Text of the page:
When I used to walk down the street in New York City, I styled people. In my mind, I’d cut their hair, help them lose weight, disapprove of their color choices, and just retool them overall. My mind was so busy, judgmental, and arrogant. Except one day, I noticed it. I stopped and questioned my behavior. And, at that moment, I could hear it. I realized how incredibly embarrassing, let alone shallow, it was of me. It woke me up to how much was going on in my mind that I wasn’t conducting.
At that moment, I decided that I was never going to allow my mind to run amok like that again. Instead, if my mind needed something to do on that walk, I would give it something better to do. From then on, whenever I walked the streets of New York, I let myself only think about my business, my clients, new ideas, and where and what I wanted to teach. I used my time and mind for value and fun, period.
When you start to figure out what you’re doing with that mind of yours or, better yet, what it is doing with you, you can have control over what you actually want to do with it, hopefully something more useful and inspiring than what we’re doing with it now.
Sure, this notion of just giving your mind something better to think about may sound a bit trite to your dubious doubter, but stopping yourself long enough to hear yourself, to figure out how to tell yourself to (in the nicest of ways) shut up, and to replace those very thoughts with whatever you want to be thinking about is truly life-altering.
Here are five basic steps to reclaim your mind. Don’t knock it until you try it, but do try it until you master it.
1. Observe it.
The first thing you are going to do is start paying attention to your thoughts. You’re going to start to use a thought log and write down what you’re thinking in the language in which you are actually speaking to yourself. Let’s say one of the areas you are working on is your relationship with your body. You are now going to make sure when you hear yourself talking to yourself about your body, particularly when you’re looking in a mirror, when you’re getting dressed, when you’re shopping or avoiding shopping. When you are looking at a menu, what do you say to yourself? Listen and write it down.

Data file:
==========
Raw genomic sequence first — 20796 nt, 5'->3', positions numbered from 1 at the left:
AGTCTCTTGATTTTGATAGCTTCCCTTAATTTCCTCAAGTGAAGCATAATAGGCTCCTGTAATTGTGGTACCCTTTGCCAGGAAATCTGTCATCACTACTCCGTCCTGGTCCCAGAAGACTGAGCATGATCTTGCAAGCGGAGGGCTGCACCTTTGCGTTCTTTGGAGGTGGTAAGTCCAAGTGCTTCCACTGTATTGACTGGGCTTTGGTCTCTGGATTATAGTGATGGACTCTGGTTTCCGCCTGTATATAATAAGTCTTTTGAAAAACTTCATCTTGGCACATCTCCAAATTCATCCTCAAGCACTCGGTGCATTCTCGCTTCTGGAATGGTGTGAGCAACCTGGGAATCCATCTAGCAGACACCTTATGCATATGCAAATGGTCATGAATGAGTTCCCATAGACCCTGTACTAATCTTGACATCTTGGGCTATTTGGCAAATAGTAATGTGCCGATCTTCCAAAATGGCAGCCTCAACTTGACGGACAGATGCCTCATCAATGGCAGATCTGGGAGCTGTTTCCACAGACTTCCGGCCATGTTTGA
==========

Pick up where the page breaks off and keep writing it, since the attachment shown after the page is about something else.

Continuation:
2. Name it.
Decide which thought patterns you want to eliminate. You’ll start to see that you are constantly talking to yourself about one particular thing, and it’s negative, and it makes you feel bad. Find your negative thought patterns that are not aligned with your dreams, and name that thought pattern. Make sure you figure out the right name for that negative thought train you get on and the pattern so that you can hear it the minute it leaves the station.
3. Stop it.
The minute you hear that particular thought pattern, you’re going to roll up your sleeves and deal with stopping it. You’re going to figure out that you can, trite as it may seem, actually tell yourself to think about something else. Because you have let your inner dialogue run wild in certain areas of your life, you have no idea that if all of a sudden you no longer tolerated its tantrum, you could put your foot down and change it. You can stop its rant, decide the game of chicken is over, and call the shots. It’s that simple. I dare you to do it. Your dream implores you. The best ways to stop your negative thoughts are to either confess them to someone out loud or make a consequence for yourself for engaging in those thoughts.
4. Replace it.
Decide which thoughts you actually want to cultivate instead of your current ones, making sure they align with your dreams. As simple as this, too, may sound, I promise it works. You are in charge of what you want to be thinking about; you just haven’t been. You sublet your mind to your brat, chicken, and weather reporter. The worst tenants ever. And just as it takes time and patience to kick bad tenants out, this, too, is going to take some time. The three squatters have been living there for years, so hire your dreams a good attorney (your higher self)!
5. Implement it.
Direct your new thought patterns, ensuring that you are thinking—hello!—about what you want to be thinking about. So let’s say your dream is to fall madly in love and find your soul mate. Instead of entertaining negative thoughts in your mind about how “dry” your city is or how unlucky you are or how you missed the (nonexistent) boat, start instead imagining your trip together to Bali, his or her hand in yours, the ring on your finger, etc. Start getting your mind to quiet down and do what youwant it to, replacing the bratty, cowardly, and self-sabotaging old thoughts with new, bold, and dreamy ones. If you follow the five steps above, you will take back your mind.